Collective economic decisions and the discursive dilemma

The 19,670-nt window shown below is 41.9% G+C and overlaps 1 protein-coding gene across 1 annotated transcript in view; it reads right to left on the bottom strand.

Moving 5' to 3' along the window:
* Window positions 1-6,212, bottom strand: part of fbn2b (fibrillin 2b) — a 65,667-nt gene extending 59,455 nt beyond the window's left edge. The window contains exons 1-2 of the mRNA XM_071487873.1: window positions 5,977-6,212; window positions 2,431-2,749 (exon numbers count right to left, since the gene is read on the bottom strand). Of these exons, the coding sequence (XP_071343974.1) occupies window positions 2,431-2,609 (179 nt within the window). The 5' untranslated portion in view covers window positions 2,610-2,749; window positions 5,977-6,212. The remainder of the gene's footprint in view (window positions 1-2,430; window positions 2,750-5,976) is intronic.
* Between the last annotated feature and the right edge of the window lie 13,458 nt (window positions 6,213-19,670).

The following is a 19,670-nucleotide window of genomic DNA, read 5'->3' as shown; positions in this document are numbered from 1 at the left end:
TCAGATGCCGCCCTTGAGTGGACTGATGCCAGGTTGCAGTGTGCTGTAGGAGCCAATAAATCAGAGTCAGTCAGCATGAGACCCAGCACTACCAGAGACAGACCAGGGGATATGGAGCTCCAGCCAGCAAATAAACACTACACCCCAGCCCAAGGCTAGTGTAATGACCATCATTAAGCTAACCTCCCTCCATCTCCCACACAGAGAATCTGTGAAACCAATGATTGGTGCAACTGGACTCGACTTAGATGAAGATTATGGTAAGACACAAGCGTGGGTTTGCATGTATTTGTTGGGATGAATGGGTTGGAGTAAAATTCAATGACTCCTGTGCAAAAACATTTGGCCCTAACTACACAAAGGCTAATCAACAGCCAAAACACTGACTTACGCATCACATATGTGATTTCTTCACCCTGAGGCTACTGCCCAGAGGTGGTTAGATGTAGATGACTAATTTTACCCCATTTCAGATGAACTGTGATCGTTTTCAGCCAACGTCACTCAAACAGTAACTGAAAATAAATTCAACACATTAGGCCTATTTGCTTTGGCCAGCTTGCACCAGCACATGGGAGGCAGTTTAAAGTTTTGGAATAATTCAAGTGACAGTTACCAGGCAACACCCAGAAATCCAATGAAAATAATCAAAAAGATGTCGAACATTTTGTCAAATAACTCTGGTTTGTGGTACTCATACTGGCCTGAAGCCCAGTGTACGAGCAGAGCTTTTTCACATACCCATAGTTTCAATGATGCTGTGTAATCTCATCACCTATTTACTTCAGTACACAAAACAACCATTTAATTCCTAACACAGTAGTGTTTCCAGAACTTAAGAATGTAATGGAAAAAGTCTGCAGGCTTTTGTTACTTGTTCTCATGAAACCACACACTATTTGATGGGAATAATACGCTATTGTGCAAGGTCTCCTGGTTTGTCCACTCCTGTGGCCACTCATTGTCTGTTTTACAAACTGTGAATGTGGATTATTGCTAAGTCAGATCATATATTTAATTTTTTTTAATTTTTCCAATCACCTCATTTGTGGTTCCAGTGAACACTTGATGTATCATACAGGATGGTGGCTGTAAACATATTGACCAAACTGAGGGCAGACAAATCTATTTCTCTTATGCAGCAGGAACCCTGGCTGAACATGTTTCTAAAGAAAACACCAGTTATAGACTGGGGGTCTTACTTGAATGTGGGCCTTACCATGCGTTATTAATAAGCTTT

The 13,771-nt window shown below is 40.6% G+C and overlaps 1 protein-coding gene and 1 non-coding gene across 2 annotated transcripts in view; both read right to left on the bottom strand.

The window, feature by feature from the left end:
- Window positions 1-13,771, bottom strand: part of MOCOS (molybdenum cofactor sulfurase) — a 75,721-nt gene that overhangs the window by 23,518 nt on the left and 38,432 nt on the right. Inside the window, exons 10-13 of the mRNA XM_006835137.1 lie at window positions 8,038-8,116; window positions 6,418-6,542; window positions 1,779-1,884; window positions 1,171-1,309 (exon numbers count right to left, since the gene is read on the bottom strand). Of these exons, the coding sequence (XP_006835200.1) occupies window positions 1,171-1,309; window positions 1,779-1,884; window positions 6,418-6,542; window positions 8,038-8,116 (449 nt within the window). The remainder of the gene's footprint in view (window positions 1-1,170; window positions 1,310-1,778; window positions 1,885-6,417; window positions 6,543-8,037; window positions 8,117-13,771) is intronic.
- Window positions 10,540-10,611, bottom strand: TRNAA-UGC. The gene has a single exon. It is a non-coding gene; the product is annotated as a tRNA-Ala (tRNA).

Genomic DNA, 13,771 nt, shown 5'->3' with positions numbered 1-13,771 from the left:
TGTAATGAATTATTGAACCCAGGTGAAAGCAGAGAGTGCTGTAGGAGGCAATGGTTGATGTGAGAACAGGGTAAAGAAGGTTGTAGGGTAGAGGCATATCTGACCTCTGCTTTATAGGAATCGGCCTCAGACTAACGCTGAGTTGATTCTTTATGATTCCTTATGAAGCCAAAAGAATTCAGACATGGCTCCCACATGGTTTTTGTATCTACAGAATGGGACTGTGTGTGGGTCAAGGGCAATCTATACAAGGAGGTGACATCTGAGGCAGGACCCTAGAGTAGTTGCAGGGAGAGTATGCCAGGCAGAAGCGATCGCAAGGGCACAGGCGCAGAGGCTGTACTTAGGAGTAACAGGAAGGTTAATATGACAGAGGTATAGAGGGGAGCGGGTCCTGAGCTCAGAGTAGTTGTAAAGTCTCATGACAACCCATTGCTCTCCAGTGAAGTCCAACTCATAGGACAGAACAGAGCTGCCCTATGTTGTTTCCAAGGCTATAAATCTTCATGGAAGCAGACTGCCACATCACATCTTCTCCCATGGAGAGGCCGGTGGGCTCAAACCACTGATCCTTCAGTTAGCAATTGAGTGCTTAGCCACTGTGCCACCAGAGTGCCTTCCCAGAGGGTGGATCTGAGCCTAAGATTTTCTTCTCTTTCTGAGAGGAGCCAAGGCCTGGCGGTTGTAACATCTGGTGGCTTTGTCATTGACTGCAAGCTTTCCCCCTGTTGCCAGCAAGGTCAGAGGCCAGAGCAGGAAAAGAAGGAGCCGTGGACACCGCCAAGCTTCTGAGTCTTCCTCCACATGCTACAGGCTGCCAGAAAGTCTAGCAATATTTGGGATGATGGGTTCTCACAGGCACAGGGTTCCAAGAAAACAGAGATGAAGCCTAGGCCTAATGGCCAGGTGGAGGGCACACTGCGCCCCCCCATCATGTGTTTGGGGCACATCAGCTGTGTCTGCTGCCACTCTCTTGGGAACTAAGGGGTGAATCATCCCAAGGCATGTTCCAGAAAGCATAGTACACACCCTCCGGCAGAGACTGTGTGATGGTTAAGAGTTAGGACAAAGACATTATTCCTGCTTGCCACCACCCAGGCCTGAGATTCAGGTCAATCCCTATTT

Most economic decisions involve judgments. When decisions are taken collectively, various judgment aggregation problems may occur. Here we consider an aggregation problem called the "discursive dilemma", which is characterized by an inconsistency between the aggregate judgment on the premises for a conclusion and the aggregate judgment on the conclusion itself. It thus matter for the decision whether the group uses a premise- or a conclusion-based decisionmaking procedure. The current literature, primarily within jurisprudence, philosophy, and social choice, consider aggregation of qualitative judgments on propositions. Most economic decisions, however, involve quantitative judgments on economic variables. We develop a framework that is suitable for analyzing the relevance of the discursive dilemma for economic decisions. Assuming that decisions are reached either through majority voting or by averaging, we find that the dilemma cannot be ruled out, except under some restrictive assumptions about the relationship between the premise-variables and the conclusion.
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